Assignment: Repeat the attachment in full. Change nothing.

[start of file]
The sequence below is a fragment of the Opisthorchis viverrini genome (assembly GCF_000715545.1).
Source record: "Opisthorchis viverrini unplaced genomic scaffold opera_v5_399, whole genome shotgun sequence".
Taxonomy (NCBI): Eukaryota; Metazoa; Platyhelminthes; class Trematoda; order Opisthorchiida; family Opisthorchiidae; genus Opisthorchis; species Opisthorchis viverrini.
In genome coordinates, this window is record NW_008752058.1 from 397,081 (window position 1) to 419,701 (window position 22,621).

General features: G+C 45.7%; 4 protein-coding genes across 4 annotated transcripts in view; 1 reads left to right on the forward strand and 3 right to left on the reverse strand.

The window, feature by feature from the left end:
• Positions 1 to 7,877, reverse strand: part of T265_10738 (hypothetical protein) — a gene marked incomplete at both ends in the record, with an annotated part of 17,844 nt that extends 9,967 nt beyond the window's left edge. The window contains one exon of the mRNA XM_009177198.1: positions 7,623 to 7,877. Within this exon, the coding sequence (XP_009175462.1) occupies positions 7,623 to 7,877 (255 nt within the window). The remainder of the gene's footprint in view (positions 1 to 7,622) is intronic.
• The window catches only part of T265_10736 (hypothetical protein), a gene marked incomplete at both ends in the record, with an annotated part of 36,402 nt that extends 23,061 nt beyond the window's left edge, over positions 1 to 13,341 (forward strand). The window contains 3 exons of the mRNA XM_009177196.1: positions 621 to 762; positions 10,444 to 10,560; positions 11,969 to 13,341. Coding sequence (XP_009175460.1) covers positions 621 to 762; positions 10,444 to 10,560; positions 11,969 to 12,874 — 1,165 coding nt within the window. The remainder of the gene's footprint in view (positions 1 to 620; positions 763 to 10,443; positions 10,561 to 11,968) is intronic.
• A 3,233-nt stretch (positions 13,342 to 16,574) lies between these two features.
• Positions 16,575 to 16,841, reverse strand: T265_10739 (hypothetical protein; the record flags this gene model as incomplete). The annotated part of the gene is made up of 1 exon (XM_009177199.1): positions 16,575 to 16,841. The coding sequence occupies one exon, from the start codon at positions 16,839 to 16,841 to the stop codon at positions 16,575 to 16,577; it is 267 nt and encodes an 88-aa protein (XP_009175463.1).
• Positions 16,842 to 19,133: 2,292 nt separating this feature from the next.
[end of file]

The sequence below is a fragment of the Opisthorchis viverrini genome (assembly GCF_000715545.1).
Source record: "Opisthorchis viverrini unplaced genomic scaffold opera_v5_399, whole genome shotgun sequence".
Taxonomy (NCBI): Eukaryota; Metazoa; Platyhelminthes; class Trematoda; order Opisthorchiida; family Opisthorchiidae; genus Opisthorchis; species Opisthorchis viverrini.
In genome coordinates, this window is record NW_008752058.1 from 397,081 (window position 1) to 419,701 (window position 22,621).

General features: G+C 45.7%; 4 protein-coding genes across 4 annotated transcripts in view; 1 reads left to right on the forward strand and 3 right to left on the reverse strand.

The window, feature by feature from the left end:
• Positions 1 to 7,877, reverse strand: part of T265_10738 (hypothetical protein) — a gene marked incomplete at both ends in the record, with an annotated part of 17,844 nt that extends 9,967 nt beyond the window's left edge. The window contains one exon of the mRNA XM_009177198.1: positions 7,623 to 7,877. Within this exon, the coding sequence (XP_009175462.1) occupies positions 7,623 to 7,877 (255 nt within the window). The remainder of the gene's footprint in view (positions 1 to 7,622) is intronic.
• The window catches only part of T265_10736 (hypothetical protein), a gene marked incomplete at both ends in the record, with an annotated part of 36,402 nt that extends 23,061 nt beyond the window's left edge, over positions 1 to 13,341 (forward strand). The window contains 3 exons of the mRNA XM_009177196.1: positions 621 to 762; positions 10,444 to 10,560; positions 11,969 to 13,341. Coding sequence (XP_009175460.1) covers positions 621 to 762; positions 10,444 to 10,560; positions 11,969 to 12,874 — 1,165 coding nt within the window. The remainder of the gene's footprint in view (positions 1 to 620; positions 763 to 10,443; positions 10,561 to 11,968) is intronic.
• A 3,233-nt stretch (positions 13,342 to 16,574) lies between these two features.
• Positions 16,575 to 16,841, reverse strand: T265_10739 (hypothetical protein; the record flags this gene model as incomplete). The annotated part of the gene is made up of 1 exon (XM_009177199.1): positions 16,575 to 16,841. The coding sequence occupies one exon, from the start codon at positions 16,839 to 16,841 to the stop codon at positions 16,575 to 16,577; it is 267 nt and encodes an 88-aa protein (XP_009175463.1).
• Positions 16,842 to 19,133: 2,292 nt separating this feature from the next.